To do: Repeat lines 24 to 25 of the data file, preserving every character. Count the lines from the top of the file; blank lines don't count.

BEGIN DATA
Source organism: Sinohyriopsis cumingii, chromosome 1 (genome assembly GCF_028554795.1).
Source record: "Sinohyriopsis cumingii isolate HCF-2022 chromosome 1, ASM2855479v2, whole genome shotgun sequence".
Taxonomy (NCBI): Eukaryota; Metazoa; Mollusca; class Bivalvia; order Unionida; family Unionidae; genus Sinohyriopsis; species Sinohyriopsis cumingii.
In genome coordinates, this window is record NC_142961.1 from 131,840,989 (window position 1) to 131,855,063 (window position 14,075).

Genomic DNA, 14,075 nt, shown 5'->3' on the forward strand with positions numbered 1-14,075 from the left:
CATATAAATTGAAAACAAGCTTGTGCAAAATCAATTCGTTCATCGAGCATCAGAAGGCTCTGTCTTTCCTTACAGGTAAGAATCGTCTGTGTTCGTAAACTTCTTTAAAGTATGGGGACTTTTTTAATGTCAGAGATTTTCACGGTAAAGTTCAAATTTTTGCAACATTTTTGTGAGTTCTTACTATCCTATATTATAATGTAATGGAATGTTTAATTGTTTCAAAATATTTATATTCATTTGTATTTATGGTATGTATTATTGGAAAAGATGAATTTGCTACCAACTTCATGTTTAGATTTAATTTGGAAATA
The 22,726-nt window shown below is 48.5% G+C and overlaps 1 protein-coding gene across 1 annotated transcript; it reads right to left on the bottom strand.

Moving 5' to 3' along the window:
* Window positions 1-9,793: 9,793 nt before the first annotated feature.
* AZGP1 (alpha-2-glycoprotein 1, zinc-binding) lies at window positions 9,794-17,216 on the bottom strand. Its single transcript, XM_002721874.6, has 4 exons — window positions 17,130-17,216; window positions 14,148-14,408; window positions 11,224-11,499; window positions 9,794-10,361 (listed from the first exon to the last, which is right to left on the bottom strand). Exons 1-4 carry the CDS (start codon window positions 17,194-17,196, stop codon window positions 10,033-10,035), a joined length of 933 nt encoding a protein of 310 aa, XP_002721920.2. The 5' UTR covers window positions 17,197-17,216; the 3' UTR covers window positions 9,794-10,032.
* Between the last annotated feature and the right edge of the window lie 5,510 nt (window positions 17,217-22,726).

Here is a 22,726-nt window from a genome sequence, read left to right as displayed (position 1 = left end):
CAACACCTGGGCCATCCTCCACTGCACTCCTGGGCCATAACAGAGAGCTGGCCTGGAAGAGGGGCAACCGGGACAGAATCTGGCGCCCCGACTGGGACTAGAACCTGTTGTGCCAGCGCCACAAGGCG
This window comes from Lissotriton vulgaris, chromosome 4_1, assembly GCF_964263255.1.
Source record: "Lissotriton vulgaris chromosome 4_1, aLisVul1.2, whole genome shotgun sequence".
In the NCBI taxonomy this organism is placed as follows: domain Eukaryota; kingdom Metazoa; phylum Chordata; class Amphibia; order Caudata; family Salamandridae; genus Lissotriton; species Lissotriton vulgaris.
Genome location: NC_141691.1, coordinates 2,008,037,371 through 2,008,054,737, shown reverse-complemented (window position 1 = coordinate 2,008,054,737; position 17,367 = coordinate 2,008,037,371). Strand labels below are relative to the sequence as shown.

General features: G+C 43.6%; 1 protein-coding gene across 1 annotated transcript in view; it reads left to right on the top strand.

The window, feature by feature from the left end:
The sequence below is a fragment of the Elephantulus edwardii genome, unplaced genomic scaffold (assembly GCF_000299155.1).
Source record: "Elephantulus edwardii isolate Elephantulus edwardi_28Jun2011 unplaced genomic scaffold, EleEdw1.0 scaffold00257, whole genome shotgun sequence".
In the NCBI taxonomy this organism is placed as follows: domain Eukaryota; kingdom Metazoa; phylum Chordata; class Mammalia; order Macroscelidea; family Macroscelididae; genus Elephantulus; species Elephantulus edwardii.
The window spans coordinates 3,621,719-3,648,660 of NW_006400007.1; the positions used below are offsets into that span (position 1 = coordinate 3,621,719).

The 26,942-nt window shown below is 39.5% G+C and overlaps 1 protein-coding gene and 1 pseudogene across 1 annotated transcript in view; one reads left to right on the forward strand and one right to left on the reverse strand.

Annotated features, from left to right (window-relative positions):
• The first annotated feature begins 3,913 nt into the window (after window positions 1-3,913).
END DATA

The 26,942-nt window shown below is 39.5% G+C and overlaps 1 protein-coding gene and 1 pseudogene across 1 annotated transcript in view; one reads left to right on the forward strand and one right to left on the reverse strand.

Annotated features, from left to right (window-relative positions):